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19 existing particles grow. The growth rate is controlled by both diffusion and reaction kinetics. Finally, the growth of particles is terminated by passivation of the NC surface using organic ligands to coordinate or bind to the nanocrystal surfaces. These ligands prevent agglomeration and fusing of particles, and they make the particles soluble in certain solvents. A prerequisite for achieving monodisperse NC s is decoupling of nuc leation event from the growth step. One method involves shortening th e time period of nucleation in comparison to the growth period. That way, all nuclei will unde rgo a similar growth period, resulting in a narrow size distribution, as show n in Figure 1-2. If the nucleation period is long and concurrent with the growth process, the final partic le size and shape will be poly-disperse. Currently, the most successful and widely-use d NC syntheses have relied on the rapid injection method, first demonstrat ed by Murray and Bawendi in 1993.[22] In this injection method, precursors are swiftly injected into a hot reaction system with rapid stirring. After injection, fast nucleation occurs and this is followed by a rela tively long growth period. Upon nucleation, the concentration of re actant in solution drops below the critical concentration for nucleation, and further material ca n only add to the existing nuclei. Growth rate is controlled by the rate of diffusion of reactant to the particles and/or by the react ion rate. Ultimately, the growth will be balanced by the solubility. Since the nucl eation time is determined by the rates of both injection and diffusion, injection-based synthese s have poor reproducibility and are unsuitable for large scale production, making these methods unsuitable for industrial use. Consequently, non-injection methods are need ed to enable the devel opment of nanotechnologies. In organic phase syntheses, most the formati on of NCs occurs at high-temperature (> 200 oC). In the one-pot method, the precursors are mi xed at room temperature or relatively low temperature before the reaction mixture reaches th e reaction temperature. The heating from room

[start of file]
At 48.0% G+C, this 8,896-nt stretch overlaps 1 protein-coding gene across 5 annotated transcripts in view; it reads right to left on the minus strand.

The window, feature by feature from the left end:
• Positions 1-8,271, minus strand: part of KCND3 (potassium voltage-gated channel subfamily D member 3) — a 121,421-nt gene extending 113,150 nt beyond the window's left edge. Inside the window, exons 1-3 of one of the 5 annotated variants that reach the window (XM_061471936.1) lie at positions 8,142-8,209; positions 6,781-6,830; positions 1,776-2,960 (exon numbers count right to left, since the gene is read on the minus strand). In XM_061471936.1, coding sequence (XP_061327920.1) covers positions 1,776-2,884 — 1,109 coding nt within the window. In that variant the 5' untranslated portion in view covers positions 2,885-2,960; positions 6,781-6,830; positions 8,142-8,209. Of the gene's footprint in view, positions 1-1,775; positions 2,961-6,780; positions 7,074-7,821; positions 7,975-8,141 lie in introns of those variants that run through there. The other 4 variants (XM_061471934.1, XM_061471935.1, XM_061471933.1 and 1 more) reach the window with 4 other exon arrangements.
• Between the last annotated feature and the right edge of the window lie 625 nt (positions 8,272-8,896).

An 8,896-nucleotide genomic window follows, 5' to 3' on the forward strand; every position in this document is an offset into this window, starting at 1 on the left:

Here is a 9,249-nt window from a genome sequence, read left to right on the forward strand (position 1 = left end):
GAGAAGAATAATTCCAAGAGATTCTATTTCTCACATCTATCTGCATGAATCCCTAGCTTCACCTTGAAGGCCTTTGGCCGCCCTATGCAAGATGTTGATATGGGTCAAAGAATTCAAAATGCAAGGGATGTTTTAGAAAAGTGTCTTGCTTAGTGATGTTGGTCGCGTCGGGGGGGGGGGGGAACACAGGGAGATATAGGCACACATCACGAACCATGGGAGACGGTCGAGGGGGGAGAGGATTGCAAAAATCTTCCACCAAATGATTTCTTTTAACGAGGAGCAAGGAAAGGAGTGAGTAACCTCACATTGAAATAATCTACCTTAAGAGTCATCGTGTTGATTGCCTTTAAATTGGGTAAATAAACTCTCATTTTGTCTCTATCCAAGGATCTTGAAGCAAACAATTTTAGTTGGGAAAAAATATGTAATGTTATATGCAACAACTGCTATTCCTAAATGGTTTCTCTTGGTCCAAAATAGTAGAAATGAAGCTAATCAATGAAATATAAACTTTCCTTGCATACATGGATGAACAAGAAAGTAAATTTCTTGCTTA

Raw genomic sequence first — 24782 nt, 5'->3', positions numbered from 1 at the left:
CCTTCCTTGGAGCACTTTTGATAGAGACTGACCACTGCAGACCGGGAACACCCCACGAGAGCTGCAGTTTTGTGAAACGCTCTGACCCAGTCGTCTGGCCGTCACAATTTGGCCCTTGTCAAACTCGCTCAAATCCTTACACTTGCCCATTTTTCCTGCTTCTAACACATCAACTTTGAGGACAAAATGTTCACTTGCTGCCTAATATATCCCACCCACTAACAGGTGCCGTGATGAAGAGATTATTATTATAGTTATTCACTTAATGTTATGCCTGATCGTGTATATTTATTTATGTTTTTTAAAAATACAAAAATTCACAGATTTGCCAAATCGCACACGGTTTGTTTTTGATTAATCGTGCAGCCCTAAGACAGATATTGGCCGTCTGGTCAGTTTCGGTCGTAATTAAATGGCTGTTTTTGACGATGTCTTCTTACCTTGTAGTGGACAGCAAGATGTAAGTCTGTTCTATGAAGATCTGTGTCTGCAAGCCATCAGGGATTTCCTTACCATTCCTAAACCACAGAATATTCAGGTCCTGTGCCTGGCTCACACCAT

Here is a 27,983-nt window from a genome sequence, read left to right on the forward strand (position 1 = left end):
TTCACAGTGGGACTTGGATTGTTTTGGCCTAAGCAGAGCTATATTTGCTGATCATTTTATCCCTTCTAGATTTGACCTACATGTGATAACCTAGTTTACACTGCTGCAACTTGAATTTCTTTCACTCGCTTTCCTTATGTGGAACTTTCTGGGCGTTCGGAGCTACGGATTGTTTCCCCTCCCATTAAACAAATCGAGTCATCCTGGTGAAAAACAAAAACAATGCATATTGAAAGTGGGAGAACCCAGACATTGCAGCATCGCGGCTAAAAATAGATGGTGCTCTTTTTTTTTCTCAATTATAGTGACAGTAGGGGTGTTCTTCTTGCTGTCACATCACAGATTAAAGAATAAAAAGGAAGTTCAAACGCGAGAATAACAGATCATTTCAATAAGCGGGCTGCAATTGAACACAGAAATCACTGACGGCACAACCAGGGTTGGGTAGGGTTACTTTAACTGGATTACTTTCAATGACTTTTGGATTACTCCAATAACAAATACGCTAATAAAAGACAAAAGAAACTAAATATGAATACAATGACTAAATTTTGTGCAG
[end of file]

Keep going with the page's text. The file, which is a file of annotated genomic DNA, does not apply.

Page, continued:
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20 temperature to a high temperatur e often results in undesired nucle ation concurrent with growth. This factor poses a major challenge in the pr eparation of monodisperse NCs using non-injection methods. To overcome this problem and separate the nucleation and grow th steps, different methods have been tested. Recently, our group ha s reported non-injection syntheses of CdS NCs using nucleation initiators,[50] and CdSe and CdTe NCs by choosing precursors with suitable reactivity.[51] The addition of seed particles to the reac tion mixture is another way to separate the nucleation and growth processes.[52] As described in LaMers curve, when the active monomer concentr ation drops below the critical concentration of supers aturation, nucleation ends and the growth progress of NC can be controlled by the diffusion process. But in act uality, the reaction system is much more complicated than indicated by LaMers model. The growth of NCs can be described by the diffusion of monomer towards the surface of the growing NCs, fo llowed by dissociation rate of the surface capping ligands from the particle su rface, and the subsequent reaction of diffusing particles or atoms assimilated ont o the growing NCs. Thus, any pa rameters which can affect the diffusion rate or the interaction between the li gands and the NC surfaces (e.g. solvents, ligands, reaction temperature, pressure, reaction time and concentration of precursors) all play an important role in dictating the final particle size and shape. The difference of the chemical potential at th e solid/liquid interface al so affects the size distribution of NCs. The chemical potential of a small particle is higher than that of a larger particle. Therefore, the equilibrium solute concentr ation of a small particle is much greater than that for a large particle. The gradients of solute concentration between small particles and large particles result in the mass transport from sma ll particles to large particle, called Ostwald